Catholicism is the only religion that has a pope. Since the papacy is the subject of this web site, understanding why we have a pope is a great question.
First, we have to look at scripture. The most important passage is in Matthew 16. Jesus asks the apostles who the people think he is. After getting a handful of crazy ideas, he asks the apostles who they think he is. Peter replies: You are the Christ.
Jesus’ response to Peter is, Blessed are you, Simon son of Jonah, for flesh and blood has not revealed this to you, but my heavenly Father. So I say to you, you are Peter, and upon this rock I will build my church.
This is the first time in recorded history anyone receives the name of Peter. Jesus invents the personal name out of rock: it is a new creation. He further states that this name was not given to Peter by a human; it was revealed to him by the Father, showing a unique and special relationship between God and our pope.
Besides this famous passage, Peter is mentioned in the Gospels more than all the other apostles combined. When their names are listed, Peter is always the first one mentioned.
In other passages of scripture we see that the office of the apostles was one in which there was succession: in the first chapter of Acts, Matthias is chosen to take the place of Judas who had hung himself. Judas, because he betrayed Jesus, is considered to be the least of the apostles and even his office was subject to succession. It stands to reason, then, that Peter’s office also needed to be filled by successors since his was the most important role of all. Today we can trace the popes all the way back to Peter. Pope Francis is the 266th successor to Peter.
The Bishop of Rome has from the very beginning held the seat of primacy. Some early information confirms this. Pope Clement I (92 – 101 A.D.) said, If anyone disobey the things which have been said by Him through us, let them know that they will involve themselves in transgression and in no small danger.
St. Irenaeus, speaking around 180 A.D. said, For it is a matter of necessity that every church should agree with this church (Rome), on account of its preeminent authority, that is, the faithful everywhere.
Obviously the pope was important from the beginning. A way of confirming this is the earliest titles given to him. The first is Pontificus Maximus. Originally taken from the Roman emperors, the title means chief bridge builder. So the pope was a source of unity for all believers, someone who would keep them in unity with Christ and his teachings.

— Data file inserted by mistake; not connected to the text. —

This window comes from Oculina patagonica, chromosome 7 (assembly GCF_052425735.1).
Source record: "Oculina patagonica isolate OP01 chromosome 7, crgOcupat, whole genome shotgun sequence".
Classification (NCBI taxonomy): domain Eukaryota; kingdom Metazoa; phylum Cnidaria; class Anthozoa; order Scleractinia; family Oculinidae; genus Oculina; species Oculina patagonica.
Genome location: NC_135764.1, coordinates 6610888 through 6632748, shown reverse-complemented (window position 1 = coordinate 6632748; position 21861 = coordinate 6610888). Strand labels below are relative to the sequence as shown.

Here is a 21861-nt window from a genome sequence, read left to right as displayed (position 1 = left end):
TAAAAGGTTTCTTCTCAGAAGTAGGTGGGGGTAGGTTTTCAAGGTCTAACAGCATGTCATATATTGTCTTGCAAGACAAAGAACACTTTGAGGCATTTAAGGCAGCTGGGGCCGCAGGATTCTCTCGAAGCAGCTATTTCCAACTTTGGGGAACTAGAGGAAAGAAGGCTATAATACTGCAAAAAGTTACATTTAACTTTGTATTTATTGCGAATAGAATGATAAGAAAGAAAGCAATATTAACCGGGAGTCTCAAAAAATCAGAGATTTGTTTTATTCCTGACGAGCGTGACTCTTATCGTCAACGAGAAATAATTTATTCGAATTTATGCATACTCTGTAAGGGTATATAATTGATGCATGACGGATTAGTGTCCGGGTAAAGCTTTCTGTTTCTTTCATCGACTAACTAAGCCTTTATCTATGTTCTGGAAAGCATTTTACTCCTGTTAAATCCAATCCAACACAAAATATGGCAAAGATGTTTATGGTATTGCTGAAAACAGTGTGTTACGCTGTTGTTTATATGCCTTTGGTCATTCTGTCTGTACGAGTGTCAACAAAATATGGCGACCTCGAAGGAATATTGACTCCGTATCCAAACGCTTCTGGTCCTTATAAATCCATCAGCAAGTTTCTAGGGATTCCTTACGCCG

Another early papal title is Vicar of Christ. To understand the importance of this title, we need to understand that vicar means voice. So every time we refer to the pope as the vicar of Christ, we are making a statement of faith: the pope is the voice of Christ. If he is the voice of Christ, then what he says and what he teaches are not only important, they must be obeyed because he is speaking for God.
Because of the unity the pope signifies as well as consistency in every generation since the beginning Catholics are in an enviable position. We all have the same leader–a person who holds the office established by Christ–and though there may be a lot of different opinions among Catholics, if you are a Catholic, by very definition you are under the leadership of the pope.
In 1974, the preeminent theologian, Hans urs Von Balthasar, wrote a book called The Office of Peter and the Structure of the Church. In it, he said,
The Rock, which totally assimilates its faceless office-bearer, stands squarely confronting the ‘gates of hell’. The Rock still stands, though each generation declares that the Church is dead. Yet she is still there as a miracle, not merely as an idea but as an unconquerable reality. That is Peter’s way of disappearing.
As Catholics, we should be filled with both love and pride that God has given us the gift of the papacy. When we see Pope Francis on television, our hearts should churn for love of the God we cannot see, but who manifests himself in the office of pope. —Father Richard Kunst